Saturday, April 19, 2008

The system, not the school, is the problem

Paulo Freire comments on the oppressor tactic of "dividing and ruling."

One of the characteristics of oppressive cultural action which is almost never perceived by the dedicated but naive professionals who are involved is the emphasis on a focalized view of problems rather than on seeing them as dimensions of a totality. In "community development" projects the more a region or area is broken down into "local communities," without the study of these communities both as totalities in themselves and as part of another totality...the more alienation is intensified. And the more alienated people are, the easier it is to divide them and keep them divided. (Pedagogy of the Oppressed)

In their new book, Keeping the Promise, the Center for Community Change focuses on the need to view the problems in the education system as a totality rather than individual failing schools:

The prevailing emphasis on individualistic solutions to collective challenges is nowhere more evident than in our public schools. All of us are dismayed and angry about the state of public education in our poorest communities. But the response of policy-makers and conservative advocates has too often been to offer individual families a way out, rather than to acknowledge that we must solve this problem collectively. The experiences of all children in the nation’s public schools (and on our streets) are intertwined. When we are satisfied because some schools are doing well, or when we offer individual students the “choice” to attend high-performing schools, we pull up the ladder of opportunity and deny success to millions of others. We must demand a collective re-commitment to public education. We must do it together. And we must do it soon.

Community Values in Public Education

The American public still strongly supports our historic tradition of public education. There is wide and deep support for public schools as a place – perhaps the place – where children and adults engage as one community, learn from each other and rise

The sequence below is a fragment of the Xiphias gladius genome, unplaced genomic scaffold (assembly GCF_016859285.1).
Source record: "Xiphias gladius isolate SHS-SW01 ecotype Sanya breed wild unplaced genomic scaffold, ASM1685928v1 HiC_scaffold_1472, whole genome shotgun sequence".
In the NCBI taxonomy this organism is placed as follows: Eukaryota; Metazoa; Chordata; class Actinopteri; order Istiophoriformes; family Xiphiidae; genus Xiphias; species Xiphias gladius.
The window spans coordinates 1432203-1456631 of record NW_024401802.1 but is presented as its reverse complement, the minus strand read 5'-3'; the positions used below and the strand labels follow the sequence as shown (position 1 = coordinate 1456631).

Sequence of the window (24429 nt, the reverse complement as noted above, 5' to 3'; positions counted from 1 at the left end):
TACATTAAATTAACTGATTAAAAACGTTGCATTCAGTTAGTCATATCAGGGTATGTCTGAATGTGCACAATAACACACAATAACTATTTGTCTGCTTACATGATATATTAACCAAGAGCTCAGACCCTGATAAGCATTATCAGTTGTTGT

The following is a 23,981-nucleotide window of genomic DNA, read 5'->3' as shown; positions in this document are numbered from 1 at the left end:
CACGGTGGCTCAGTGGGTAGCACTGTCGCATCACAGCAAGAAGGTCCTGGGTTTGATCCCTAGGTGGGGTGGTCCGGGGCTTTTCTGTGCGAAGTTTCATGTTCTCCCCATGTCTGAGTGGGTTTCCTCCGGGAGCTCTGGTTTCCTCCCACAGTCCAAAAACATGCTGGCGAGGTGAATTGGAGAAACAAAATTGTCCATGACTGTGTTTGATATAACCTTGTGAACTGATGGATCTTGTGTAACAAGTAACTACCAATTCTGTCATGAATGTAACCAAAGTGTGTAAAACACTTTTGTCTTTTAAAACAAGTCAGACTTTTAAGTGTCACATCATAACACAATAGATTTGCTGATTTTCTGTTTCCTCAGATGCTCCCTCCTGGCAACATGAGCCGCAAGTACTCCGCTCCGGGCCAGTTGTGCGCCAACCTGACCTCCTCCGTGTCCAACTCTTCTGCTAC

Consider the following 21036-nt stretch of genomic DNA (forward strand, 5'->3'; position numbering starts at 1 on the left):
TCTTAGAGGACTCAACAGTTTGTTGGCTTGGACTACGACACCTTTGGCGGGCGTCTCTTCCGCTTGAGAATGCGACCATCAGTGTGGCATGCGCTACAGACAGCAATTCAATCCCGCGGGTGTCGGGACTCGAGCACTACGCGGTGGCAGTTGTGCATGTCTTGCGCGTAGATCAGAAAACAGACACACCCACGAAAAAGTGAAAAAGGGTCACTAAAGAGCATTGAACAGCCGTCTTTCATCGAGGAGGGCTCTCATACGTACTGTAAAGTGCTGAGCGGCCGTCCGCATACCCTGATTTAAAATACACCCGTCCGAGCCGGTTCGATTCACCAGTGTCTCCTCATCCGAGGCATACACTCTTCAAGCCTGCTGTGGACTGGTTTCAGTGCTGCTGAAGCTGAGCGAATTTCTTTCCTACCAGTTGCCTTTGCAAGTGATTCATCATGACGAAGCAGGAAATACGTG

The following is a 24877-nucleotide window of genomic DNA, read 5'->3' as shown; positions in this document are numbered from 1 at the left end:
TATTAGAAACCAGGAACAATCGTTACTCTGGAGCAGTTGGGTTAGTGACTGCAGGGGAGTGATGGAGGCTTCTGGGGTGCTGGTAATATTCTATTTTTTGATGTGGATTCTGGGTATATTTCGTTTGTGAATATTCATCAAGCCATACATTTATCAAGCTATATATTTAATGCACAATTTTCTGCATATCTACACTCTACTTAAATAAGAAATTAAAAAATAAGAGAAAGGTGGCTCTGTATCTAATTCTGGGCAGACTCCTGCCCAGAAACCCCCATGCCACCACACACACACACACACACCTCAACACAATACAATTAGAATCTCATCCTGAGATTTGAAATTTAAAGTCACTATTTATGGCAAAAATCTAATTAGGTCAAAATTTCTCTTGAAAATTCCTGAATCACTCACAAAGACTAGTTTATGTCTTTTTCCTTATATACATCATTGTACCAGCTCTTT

collectively. There are many components to an education system that is truly structured for the common good:

  • school funding must not rely on local property wealth but instead on what children need to succeed. All schools must be funded to meet those needs;

  • public schools must provide universal access to students. Communities support well-funded neighborhood schools, to which all children in a geographic community are entitled enrollment. Students should be allowed to
    “choose” among specialized curricula or programs within a public school district, but there must always be a good school in their neighborhood that will guarantee access.

  • public schools should be melting pots, where children with different backgrounds can learn from and with each other. Children must be seen as resources, not “consumers” or “problems.”

  • parents and teachers must sit at decision-making tables, and must be part of school governance. Parents are not “consumers” but full partners. Teachers are not factory workers, to be penalized based on their “production rates.” They are and should be supported as, professionals.

  • schools should never be out-sourced to for-profit management corporations. Public dollars for educating our children should not line the pockets of entrepreneurs.

    In our campaign for Community Values, we must demand that public schools be fully supported by our collective resources. It is time to stop asking some communities to get by with less than the full riches our nation can offer. We must demand policies that connect us together, and an end to structures that isolate and separate.

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